Local Govt | National News Video | Parliament Headlines | Politics Headlines | Search


Snapper Accepted in NZ's Largest Taxi Fleet

Snapper Accepted in NZ's Largest Taxi Fleet

Tuesday, 10 May, 2011

Snapper today announced that the fastest way to pay is now widely accepted by Auckland Co-Op Taxis, New Zealand's single largest taxi fleet. Snapper customers can now enjoy the unbeatable speed and convenience of Snapper in nearly 1000 taxis throughout Auckland.

Miki Szikszai, Snapper CEO says “Snapper is pleased to be working with Auckland Co-Op Taxis to offer this service to customers.”

Mr Szikszai says “Customers regularly tell us they love the speed and convenience of Snapper - they just want more and more places where they can enjoy the benefits. We are growing the number of places where customers can use their Snapper every day. Having more than 900 additional taxis that accept Snapper is a great boost for customers.”

Auckland Co-Op Taxis CEO, Barrie White says "We are pleased to be able to accept Snapper as a new method of payment for taxi travel."

Huge growth phase.

Mr Szikszai adds, "With Snapper’s support of the HOP launch in Auckland, in the last week alone another 15,000 people in Auckland have added a Snapper-capable card to their wallets, purses and pockets. In the next 4 weeks, another 100,000 people will do the same. One of Snapper's key areas of focus is adding more places where customers can use their Snapper - in Auckland, Wellington, and right across the country. More Snapper retailers are being added on a daily basis so we urge customers to sign up on our website - www.snapper.co.nz/sign-up - for regular Snapper updates. Then they will be among the first to hear about the latest places where they can use their Snapper.

“Rugby World Cup will be here in just four months. It’s great to have a flagship operator like Auckland Co-Op accepting Snapper right now. This means the 85,000 visitors arriving in New Zealand that are unfamiliar with our currency will immediately see the benefit of Snapper for getting around Auckland's major venues.”

About Snapper.

Snapper has created a brand new payment category in New Zealand, based on instant everyday payments using contactless smart media.

Over 180,000 Snappers have been issued, generating over 40 million transactions, across over 400 buses, 2000 taxis, and hundreds of retailers in New Zealand.

Snapper offers customers integrated ticketing and instant everyday payments. The Snapper system is 99.99% accurate, providing valuable journey data that can be used to plan better transport services for passengers.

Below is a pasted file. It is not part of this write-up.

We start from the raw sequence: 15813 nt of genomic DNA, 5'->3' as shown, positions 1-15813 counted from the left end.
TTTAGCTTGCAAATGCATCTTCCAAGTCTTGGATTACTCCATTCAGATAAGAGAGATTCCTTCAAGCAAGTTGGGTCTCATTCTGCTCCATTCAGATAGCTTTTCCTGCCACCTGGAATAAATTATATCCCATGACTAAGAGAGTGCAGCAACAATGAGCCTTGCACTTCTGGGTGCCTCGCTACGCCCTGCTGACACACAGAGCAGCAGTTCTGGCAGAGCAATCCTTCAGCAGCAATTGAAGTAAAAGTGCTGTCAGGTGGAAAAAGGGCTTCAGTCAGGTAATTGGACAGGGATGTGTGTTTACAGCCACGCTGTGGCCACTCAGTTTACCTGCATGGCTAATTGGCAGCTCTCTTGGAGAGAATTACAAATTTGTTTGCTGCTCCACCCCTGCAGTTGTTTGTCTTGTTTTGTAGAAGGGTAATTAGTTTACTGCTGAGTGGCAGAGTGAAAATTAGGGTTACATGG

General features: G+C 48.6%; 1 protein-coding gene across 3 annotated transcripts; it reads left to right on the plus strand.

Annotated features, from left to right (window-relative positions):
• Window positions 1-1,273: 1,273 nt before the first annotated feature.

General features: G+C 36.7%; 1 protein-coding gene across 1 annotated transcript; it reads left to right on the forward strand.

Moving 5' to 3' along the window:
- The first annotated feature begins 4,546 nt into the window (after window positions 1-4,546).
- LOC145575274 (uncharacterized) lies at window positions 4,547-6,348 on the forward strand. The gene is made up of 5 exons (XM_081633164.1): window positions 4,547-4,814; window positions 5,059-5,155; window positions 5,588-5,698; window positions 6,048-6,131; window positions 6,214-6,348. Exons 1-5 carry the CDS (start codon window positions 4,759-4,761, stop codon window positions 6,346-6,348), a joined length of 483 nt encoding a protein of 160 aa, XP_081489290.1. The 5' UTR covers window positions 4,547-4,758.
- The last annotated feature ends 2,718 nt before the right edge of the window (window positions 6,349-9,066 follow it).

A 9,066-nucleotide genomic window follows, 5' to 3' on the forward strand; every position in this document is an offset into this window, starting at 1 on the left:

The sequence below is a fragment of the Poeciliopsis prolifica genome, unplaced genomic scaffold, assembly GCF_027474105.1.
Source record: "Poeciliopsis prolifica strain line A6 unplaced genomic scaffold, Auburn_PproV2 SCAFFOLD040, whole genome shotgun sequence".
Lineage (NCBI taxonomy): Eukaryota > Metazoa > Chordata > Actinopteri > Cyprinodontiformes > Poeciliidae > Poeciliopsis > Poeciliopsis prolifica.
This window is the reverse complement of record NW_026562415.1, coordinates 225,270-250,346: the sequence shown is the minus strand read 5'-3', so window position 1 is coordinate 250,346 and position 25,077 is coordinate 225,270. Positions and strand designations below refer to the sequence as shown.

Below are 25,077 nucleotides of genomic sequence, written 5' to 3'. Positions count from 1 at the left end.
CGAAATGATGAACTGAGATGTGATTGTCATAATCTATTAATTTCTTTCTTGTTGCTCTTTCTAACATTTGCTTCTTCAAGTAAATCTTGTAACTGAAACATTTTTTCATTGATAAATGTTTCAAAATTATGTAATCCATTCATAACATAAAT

Snapper Services Limited was formed in 2006 and is a wholly owned subsidiary of Infratil Limited. Snapper has offices in Wellington and Auckland, New Zealand, and employs over 40 people.


© Scoop Media

Parliament Headlines | Politics Headlines | Regional Headlines

Gordon Campbell: On How Women Are Suffering The Most From The Covid Economic Recession

Both here and abroad, the Covid-19 economic recession has been disastrous for women workers and their families. In November, young women below 30 in particular were feeling the consequences:

Of concern is the sustained deterioration in youth employment, particularly for females, with a -4.3% pa drop in filled jobs for females aged below 30, and a 3.9%pa drop for males aged below 30....More>>


New Zealand Government: Cook Islanders To Resume Travel To New Zealand

The Prime Minister of New Zealand Jacinda Ardern and the Prime Minister of the Cook Islands Mark Brown have announced passengers from the Cook Islands can resume quarantine-free travel into New Zealand from 21 January, enabling access to essential services such ... More>>


A New Year: No politicians at Rātana in 2021

Annual celebrations at Rātana pā will be different this year, amid a decision to hold an internal hui for church adherents only… More>>


Covid: Border Exception for 1000 International Students

The Government has approved an exception class for 1000 international tertiary students, degree level and above, who began their study in New Zealand but were caught offshore when border restrictions began....More>>





InfoPages News Channels